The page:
Dissolution Solutions Network

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Dissolution Theory

Theory

Drug Absorption from a solid oral dosage depends on the release of the drug substance from the drug product (dissolution), the solubility, and the permeability across the gastrointestinal tract. The first aspect of the tablets is determined by the manufacture of the product. The next two aspects are determined by the properties of the active pharmaceutical. All solid oral dosage forms can be characterized according to these three properties.

 

Biopharmaceutics Classification System

A scientific framework for classifying drug substances based on their aqueous solubility and intestinal permeability. When combined with the dissolution of the drug product, the BCS takes into account three major factors that govern the rate and extent of drug absorption from IR solid oral dosage forms: dissolution, solubility, and intestinal permeability. According to the BCS, drug substances are classified as follows:

Class 1: High Solubility – High Permeability

Class 2: Low Solubility – High Permeability

Class 3: High Solubility – Low Permeability

Class 4: Low Solubility – Low Permeability

In addition, IR solid oral dosage forms are categorized as having rapid or slow dissolution. Within this framework, when certain criteria are met, the BCS can be used as a drug development tool to help sponsors justify requests for biowaivers

 

Dissolution Profiles

dissolution profile stages

The ideal immediate release profile goes through 5 main stages. These are my suggestions for appropriate names. While many of these actions are occurring through out the profile, these named are the primary factor affecting the shape of the profile. The fourth name is borrowed from astronomy. It is a term used to describe the diminishing light of a star as a celestial body slowly blocks it from view. The fifth term is a borrowed medical term used to describe the complete blockage of an artery, no longer able to deliver any more blood.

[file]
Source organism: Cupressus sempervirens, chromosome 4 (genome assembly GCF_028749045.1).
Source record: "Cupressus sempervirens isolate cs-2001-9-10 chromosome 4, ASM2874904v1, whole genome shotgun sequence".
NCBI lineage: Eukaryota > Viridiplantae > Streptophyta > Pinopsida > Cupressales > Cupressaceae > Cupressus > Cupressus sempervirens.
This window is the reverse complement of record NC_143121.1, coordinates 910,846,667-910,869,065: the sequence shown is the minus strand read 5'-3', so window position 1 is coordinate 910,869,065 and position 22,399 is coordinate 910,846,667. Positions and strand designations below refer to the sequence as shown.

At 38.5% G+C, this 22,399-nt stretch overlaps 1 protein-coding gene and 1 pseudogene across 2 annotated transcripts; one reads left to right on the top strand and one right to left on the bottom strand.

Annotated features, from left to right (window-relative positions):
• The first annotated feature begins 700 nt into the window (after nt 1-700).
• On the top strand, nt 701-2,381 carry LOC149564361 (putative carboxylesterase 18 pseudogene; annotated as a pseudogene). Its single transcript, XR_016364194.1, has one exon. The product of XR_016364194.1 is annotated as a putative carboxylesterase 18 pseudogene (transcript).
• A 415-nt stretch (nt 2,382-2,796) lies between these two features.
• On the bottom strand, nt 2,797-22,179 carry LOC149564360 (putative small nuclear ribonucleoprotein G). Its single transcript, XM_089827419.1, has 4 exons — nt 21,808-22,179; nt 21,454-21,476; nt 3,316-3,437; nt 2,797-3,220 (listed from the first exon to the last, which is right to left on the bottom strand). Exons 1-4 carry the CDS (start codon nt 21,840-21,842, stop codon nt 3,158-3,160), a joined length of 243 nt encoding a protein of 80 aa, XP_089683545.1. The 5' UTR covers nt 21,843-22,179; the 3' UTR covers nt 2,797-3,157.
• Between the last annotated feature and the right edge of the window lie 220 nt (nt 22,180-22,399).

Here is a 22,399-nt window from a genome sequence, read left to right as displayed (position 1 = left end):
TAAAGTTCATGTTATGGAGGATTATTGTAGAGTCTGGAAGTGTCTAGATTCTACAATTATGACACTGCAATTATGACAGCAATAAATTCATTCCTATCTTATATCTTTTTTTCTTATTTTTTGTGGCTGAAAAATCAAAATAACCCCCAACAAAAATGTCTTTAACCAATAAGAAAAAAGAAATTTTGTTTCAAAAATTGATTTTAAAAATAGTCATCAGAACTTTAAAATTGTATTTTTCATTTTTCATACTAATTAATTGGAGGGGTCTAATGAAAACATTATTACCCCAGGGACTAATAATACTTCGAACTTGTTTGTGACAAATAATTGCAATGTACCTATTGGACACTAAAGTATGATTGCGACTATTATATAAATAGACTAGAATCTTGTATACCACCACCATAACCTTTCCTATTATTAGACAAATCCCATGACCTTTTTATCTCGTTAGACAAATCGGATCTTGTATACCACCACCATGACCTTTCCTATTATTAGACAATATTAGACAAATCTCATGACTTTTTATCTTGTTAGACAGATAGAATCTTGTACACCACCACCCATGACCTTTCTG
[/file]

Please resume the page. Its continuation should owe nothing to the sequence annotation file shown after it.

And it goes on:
A: Disintegration
B: Deaggegation
C: Release
D: Occultation
E: Occlusion

 

Dissolution Profiling

Dissolution profile of two products (12 units each) of the test and reference products.

To use the mean dissolution values from both curves, the percent coefficient of variation at the earlier time points should not be more than 20% and at other time points should not be more than 10%.

Only one measurement should be considered after 85% dissolution of both of the products.

The dissolution measurements of the test and reference batches should be made under exactly the same conditions.

Dissolution& Particle Size

In order for a drug to have its effect after oral administration it must go into solution and then diffuse through the gut wall into the body. The first step in that process is the disintegration of the dosage form followed by dissolution of the active ingredient. Dissolution of a pure substance follows the Noyes Whitney Equation. dc/dt = kS (Cs- Ct) where dc/dt is the rate of dissolution, k is the dissolution rate constant, S is the surface area of the dissolving solid, Cs is the saturation concentration of drug in the diffusion layer and Ct is the concentration of drug in dissolution media (or the bulk). One way to increase dissolution rate of poorly soluble drugs is to increase the surface available for dissolution. This is done by reducing particle size or by dividing the dosage form into two smaller tablets or capsules, with a larger combined surface area. Other ways include increasing the disintegration rate and deaggregation.

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